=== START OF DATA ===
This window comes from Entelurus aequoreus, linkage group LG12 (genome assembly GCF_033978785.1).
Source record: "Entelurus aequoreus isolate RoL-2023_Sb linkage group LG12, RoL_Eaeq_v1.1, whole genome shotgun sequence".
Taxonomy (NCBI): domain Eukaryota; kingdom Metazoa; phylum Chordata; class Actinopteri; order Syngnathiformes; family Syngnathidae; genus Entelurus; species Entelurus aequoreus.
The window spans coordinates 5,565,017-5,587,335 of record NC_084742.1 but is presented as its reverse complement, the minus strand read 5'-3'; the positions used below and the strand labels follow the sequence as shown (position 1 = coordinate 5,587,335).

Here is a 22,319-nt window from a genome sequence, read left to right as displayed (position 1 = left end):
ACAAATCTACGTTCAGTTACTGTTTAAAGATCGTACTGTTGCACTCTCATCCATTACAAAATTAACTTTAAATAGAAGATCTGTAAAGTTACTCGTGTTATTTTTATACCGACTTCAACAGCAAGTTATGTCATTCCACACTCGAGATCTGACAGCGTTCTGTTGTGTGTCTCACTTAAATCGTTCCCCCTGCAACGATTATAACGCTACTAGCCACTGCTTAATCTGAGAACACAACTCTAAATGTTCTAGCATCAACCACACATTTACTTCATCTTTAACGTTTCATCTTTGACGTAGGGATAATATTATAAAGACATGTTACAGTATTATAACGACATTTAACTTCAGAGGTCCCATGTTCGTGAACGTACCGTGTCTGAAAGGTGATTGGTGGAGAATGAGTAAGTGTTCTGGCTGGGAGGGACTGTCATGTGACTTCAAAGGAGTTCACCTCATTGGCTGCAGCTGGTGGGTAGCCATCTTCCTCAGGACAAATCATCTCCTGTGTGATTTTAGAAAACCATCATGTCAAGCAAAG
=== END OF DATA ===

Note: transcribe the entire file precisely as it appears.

This window comes from Entelurus aequoreus, linkage group LG12 (genome assembly GCF_033978785.1).
Source record: "Entelurus aequoreus isolate RoL-2023_Sb linkage group LG12, RoL_Eaeq_v1.1, whole genome shotgun sequence".
Taxonomy (NCBI): domain Eukaryota; kingdom Metazoa; phylum Chordata; class Actinopteri; order Syngnathiformes; family Syngnathidae; genus Entelurus; species Entelurus aequoreus.
The window spans coordinates 5,565,017-5,587,335 of record NC_084742.1 but is presented as its reverse complement, the minus strand read 5'-3'; the positions used below and the strand labels follow the sequence as shown (position 1 = coordinate 5,587,335).

Here is a 22,319-nt window from a genome sequence, read left to right as displayed (position 1 = left end):
ACAAATCTACGTTCAGTTACTGTTTAAAGATCGTACTGTTGCACTCTCATCCATTACAAAATTAACTTTAAATAGAAGATCTGTAAAGTTACTCGTGTTATTTTTATACCGACTTCAACAGCAAGTTATGTCATTCCACACTCGAGATCTGACAGCGTTCTGTTGTGTGTCTCACTTAAATCGTTCCCCCTGCAACGATTATAACGCTACTAGCCACTGCTTAATCTGAGAACACAACTCTAAATGTTCTAGCATCAACCACACATTTACTTCATCTTTAACGTTTCATCTTTGACGTAGGGATAATATTATAAAGACATGTTACAGTATTATAACGACATTTAACTTCAGAGGTCCCATGTTCGTGAACGTACCGTGTCTGAAAGGTGATTGGTGGAGAATGAGTAAGTGTTCTGGCTGGGAGGGACTGTCATGTGACTTCAAAGGAGTTCACCTCATTGGCTGCAGCTGGTGGGTAGCCATCTTCCTCAGGACAAATCATCTCCTGTGTGATTTTAGAAAACCATCATGTCAAGCAAAG